41 obese women took part in the study, co-ordinated by Professor Marie Reid at the University of Hull, to determine the effect of consuming 1litre a day of either a sugar-sweetened or an artificially-sweetened drink, along with their normal dietary intake.
For 4 weeks the women drank 4 x 250ml bottles of their allocated beverage each day, and completed food, mood and activity diaries, as well as having measures taken by researchers of body weight and composition.
All the women were told that they were consuming sugar-sweetened drinks and the bottles were disguised, so that the study could be performed as a single-blinded, controlled trial.
20 women were allocated to the sugar-sweetened drink group, which provided an additional 1800kJ (430kcal) of energy to their diets and other 21 women consumed a diet variety of the same drink that was artificially sweetened with aspartame, and provided an additional 170kJ (41kcal) a day.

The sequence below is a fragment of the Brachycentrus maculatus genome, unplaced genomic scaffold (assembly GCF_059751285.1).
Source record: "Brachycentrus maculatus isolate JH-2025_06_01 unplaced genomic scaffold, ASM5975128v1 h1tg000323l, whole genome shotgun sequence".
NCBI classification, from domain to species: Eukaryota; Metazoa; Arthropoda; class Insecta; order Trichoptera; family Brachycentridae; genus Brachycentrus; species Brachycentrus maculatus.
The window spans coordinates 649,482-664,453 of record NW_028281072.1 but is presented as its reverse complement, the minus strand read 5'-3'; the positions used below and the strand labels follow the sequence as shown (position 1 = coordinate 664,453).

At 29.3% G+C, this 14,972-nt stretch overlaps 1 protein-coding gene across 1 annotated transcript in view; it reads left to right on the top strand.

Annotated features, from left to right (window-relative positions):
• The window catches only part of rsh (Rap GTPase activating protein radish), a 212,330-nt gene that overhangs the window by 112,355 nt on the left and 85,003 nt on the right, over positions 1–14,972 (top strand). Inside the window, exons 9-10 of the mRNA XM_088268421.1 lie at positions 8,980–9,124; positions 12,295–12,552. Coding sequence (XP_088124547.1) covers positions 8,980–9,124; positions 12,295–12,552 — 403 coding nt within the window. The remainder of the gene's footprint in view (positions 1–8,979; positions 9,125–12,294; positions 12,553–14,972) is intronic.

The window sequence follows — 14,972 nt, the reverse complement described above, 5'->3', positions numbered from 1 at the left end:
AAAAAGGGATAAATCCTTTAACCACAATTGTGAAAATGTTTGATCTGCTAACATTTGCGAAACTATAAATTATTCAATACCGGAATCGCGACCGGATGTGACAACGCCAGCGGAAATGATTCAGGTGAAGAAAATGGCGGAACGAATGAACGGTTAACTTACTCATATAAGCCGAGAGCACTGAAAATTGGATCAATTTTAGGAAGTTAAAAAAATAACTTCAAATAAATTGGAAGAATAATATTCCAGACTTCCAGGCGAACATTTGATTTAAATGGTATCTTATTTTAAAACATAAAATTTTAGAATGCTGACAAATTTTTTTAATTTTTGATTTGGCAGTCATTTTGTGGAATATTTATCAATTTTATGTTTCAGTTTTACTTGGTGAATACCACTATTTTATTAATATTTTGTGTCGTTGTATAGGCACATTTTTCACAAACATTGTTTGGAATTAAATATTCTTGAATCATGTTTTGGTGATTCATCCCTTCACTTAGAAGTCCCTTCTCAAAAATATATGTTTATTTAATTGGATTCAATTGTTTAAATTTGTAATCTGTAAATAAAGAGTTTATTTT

The study found that the women consuming the sugar-sweetened drinks, reported to have reduced their habitual energy intake by 1,584kJ (378kcal) by the 4th week, compensating for 88 percent of the additional energy being provided by the study drinks.
This shows that the obese women therefore decreased the energy intakes from their diets to compensate for most of the additional energy being provided in the supplementary drinks.
The study is published in the British Journal of Nutrition.
--ANI (Posted on 29-10-2013)